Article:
Council adopted that report Thursday by a 17-0 vote. After the vote, Jones described a childhood friend who spent 26 years in prison. That friend, he said, now speaks to schoolchildren, describing how his criminal path began with acting out in school.
"Nobody intervened, could not see the warning signs, could not help him through some of his challenges to keep him from that path of crime," Jones said.
Jones, who studied youth court programs in Chester and sponsored several hearings on youth courts as chairman of Council's Committee on Public Safety, believes the program could fill that void for many struggling children.
Jones said he would sit down with members of the School Reform Commission to discuss how to expand the courts and integrate them into the district's educational and disciplinary policies. (Nonprofits partnered with principals and teachers run several youth courts in city schools.)
Already, Jones said, he has lined up support from city judges, attorneys, and others who would be willing to donate their time to train students interested in becoming judges or jurors. Jones said most of the cost of the program would stem from any renovations that might be needed to renovate a classroom into a courtroom.
Jones said that youth courts sometimes provide a better outcome for students facing harsh punishments. He cited the story of a high school student in Chester, the captain of his basketball team, who lost his temper in a noisy classroom and shouted at his fellow students to "shut up." The teacher then believed the student was causing trouble, which led to a verbal argument between them that resulted in the student's expulsion.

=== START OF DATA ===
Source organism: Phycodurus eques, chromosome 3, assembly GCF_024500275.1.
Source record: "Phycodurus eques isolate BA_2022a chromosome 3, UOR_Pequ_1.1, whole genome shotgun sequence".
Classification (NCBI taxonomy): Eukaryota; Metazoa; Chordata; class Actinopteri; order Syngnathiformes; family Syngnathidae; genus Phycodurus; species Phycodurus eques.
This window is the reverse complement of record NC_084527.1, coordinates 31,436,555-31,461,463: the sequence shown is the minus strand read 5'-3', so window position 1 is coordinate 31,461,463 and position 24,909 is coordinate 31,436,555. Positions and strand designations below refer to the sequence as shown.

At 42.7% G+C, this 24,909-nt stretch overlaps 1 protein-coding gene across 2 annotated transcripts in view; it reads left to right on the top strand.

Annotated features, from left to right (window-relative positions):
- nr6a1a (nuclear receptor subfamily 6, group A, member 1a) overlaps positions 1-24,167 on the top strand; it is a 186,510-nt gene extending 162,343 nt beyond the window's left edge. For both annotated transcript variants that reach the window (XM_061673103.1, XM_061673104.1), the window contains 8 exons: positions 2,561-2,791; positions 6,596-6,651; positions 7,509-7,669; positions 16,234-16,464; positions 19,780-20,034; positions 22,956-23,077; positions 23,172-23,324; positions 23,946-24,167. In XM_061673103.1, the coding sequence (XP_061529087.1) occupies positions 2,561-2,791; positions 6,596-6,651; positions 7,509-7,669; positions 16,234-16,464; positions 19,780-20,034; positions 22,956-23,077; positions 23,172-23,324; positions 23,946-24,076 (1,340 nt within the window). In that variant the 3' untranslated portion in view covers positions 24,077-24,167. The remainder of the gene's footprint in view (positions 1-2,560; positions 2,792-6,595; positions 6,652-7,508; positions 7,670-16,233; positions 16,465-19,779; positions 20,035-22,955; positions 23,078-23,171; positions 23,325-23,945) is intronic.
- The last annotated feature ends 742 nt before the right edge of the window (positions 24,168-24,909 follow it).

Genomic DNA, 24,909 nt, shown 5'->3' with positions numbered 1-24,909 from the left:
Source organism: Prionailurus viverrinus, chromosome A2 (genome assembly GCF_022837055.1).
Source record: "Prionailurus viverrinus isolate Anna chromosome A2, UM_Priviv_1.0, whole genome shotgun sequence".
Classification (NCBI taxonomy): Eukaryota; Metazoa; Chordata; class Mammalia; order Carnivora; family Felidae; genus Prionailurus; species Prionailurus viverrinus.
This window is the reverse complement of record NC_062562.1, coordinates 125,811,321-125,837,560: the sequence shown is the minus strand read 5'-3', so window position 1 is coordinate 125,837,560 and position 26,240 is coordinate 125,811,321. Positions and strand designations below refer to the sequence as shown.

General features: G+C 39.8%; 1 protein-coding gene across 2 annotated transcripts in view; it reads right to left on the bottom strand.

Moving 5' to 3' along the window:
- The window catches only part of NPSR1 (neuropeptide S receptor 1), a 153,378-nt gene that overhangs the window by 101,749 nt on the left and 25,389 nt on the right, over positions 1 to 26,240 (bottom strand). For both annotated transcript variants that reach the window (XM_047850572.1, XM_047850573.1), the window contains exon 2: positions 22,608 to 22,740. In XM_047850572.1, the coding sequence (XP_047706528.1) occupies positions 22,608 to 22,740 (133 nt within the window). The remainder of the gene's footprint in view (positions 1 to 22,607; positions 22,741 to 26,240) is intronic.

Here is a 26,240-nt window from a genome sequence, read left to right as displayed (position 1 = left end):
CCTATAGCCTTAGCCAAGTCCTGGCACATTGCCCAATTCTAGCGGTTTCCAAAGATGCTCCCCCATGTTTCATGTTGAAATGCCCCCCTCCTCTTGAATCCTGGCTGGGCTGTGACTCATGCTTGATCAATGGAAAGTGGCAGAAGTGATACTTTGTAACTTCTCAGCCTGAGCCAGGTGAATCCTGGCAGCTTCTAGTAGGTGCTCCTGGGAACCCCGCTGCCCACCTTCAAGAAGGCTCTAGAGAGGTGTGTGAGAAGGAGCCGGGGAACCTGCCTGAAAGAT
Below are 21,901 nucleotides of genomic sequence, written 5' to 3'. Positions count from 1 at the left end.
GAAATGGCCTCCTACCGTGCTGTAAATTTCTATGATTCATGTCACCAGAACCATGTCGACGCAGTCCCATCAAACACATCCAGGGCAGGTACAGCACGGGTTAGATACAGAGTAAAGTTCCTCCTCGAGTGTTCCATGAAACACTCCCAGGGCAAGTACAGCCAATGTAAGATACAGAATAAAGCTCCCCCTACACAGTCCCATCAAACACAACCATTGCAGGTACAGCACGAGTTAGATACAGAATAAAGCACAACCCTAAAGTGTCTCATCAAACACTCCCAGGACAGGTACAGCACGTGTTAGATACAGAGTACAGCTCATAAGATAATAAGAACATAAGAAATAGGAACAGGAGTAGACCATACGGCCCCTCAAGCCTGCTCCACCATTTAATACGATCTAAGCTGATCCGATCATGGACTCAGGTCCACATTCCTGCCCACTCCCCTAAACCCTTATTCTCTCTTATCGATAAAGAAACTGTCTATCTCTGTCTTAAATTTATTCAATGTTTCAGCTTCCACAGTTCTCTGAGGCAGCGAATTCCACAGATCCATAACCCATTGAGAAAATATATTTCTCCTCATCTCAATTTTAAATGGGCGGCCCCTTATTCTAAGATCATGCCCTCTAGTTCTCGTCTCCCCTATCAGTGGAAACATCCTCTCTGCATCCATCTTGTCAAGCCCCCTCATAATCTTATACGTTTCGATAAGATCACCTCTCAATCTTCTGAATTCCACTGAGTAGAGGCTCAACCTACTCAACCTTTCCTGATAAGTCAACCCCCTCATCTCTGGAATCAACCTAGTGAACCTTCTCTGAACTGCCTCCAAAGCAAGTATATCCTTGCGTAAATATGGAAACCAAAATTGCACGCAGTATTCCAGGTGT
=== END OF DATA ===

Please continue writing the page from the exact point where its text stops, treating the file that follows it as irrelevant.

In youth court, Jones said, the student was able to present his side of what happened, which was that he was frustrated with others in the class who were preventing him from paying attention.
The student said he should have approached the teacher about his problem, instead of yelling at the other students. Rather than expulsion, he ended up reading a letter to his class and performing community service as a punishment.
"The system encourages them to take responsibility for their actions," Jones said.
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